SEO

Content Optimization: How & When to Optimize Your Old Content

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What is Content Optimization?

For SEO, content optimization is the process of improving aspects of a page on your website to help it perform better on search engines. Common goals for page optimizations are:

  • Improved keyword position
  • Organic performance
  • On-page conversions

Optimizing content is one of the fastest ways to increase organic traffic to your website. Creating new content can be time-consuming, so optimizing content is a great way to improve traffic in a short amount of time. Also, your website’s existing content will likely have more traction on search compared to a brand new piece of content. Due to this traction, a newly optimized page may see ranking improvements faster than newly published content.

Start by Identifying the Purpose of Your Page

Before optimizing, determine the purpose of your page. Doing so will help you find the right keywords to optimize for as well as the audience you should be targeting. When identifying your page’s purpose, ask yourself:

  • Where is this page in the marketing funnel?
  • Who is your target audience for this type of content?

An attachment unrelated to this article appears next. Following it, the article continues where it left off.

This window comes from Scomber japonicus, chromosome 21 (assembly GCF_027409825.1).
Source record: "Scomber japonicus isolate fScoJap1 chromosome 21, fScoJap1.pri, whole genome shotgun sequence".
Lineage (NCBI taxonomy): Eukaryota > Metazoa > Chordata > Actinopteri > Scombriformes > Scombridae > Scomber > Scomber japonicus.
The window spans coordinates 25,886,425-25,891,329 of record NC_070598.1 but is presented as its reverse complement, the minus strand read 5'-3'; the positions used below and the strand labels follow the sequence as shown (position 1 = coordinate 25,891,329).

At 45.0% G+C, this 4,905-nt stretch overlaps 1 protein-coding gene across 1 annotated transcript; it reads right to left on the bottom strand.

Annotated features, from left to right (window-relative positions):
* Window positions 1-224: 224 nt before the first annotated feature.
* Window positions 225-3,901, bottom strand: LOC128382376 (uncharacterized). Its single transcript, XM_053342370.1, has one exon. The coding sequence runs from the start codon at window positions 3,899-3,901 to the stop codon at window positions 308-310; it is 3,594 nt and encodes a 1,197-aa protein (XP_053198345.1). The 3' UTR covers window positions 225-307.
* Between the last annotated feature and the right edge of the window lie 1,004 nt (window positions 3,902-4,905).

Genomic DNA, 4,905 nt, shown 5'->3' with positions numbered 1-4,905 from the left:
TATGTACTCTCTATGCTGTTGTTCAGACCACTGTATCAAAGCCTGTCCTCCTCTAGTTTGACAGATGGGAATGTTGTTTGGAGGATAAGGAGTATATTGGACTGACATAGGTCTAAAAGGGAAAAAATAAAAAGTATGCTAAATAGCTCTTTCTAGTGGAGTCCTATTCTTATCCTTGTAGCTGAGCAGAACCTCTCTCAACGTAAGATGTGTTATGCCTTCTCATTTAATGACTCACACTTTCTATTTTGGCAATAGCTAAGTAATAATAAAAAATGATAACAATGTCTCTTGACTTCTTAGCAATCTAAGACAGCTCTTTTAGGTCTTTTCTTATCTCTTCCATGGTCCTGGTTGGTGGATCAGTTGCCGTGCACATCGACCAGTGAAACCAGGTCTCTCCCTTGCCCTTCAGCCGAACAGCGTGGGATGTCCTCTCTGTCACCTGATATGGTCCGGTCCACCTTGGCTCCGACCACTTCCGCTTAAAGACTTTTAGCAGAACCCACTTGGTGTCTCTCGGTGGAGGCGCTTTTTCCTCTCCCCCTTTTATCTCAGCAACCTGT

• What action do you want users to take after visiting your page?

Answering these questions can help you make the most out of page optimizations. Having a clear understanding of your page’s purpose as part of the optimization process can help improve organic rankings as well as relevance for your users.

How to Find Top Keyword Opportunities

When looking for organic keyword opportunities for your page, analyze the current keyword traction that your page already has using Google Search Console. Start by looking at the keywords that your page is ranking for on the first page of Google. These keywords will likely be the keywords that are driving the most traffic to your page.

Next, look at keywords that your page is ranking for on the second and third pages of Google. These keywords may be the top opportunities that are in reach for your page. If these keywords are relevant to your page, optimizing for them can help improve page rankings.

Lastly, do some research on additional keywords that you could optimize for. Research competitor content similar to your page and look for keywords relevant to your page’s content. Use a tool like Ahrefs to identify keywords that your competitors’ pages are ranking for as well as additional keyword opportunities around your topic.

Once you have a list of top opportunity keywords from your research, whittle it down to no more than five keywords to focus on. Using your best judgment, pick these keywords based on the following:

  • Search volume
  • Keyword Difficulty
  • Your current rankings
  • Relevance to your website

How Much of Your Content Do You Change?

The amount of changes you should make during a page optimization depends on the page’s keyword opportunities as well as how dated your content is. Some pages may only need a few tweaks to the on-page copy, while other pages may need more comprehensive restructuring.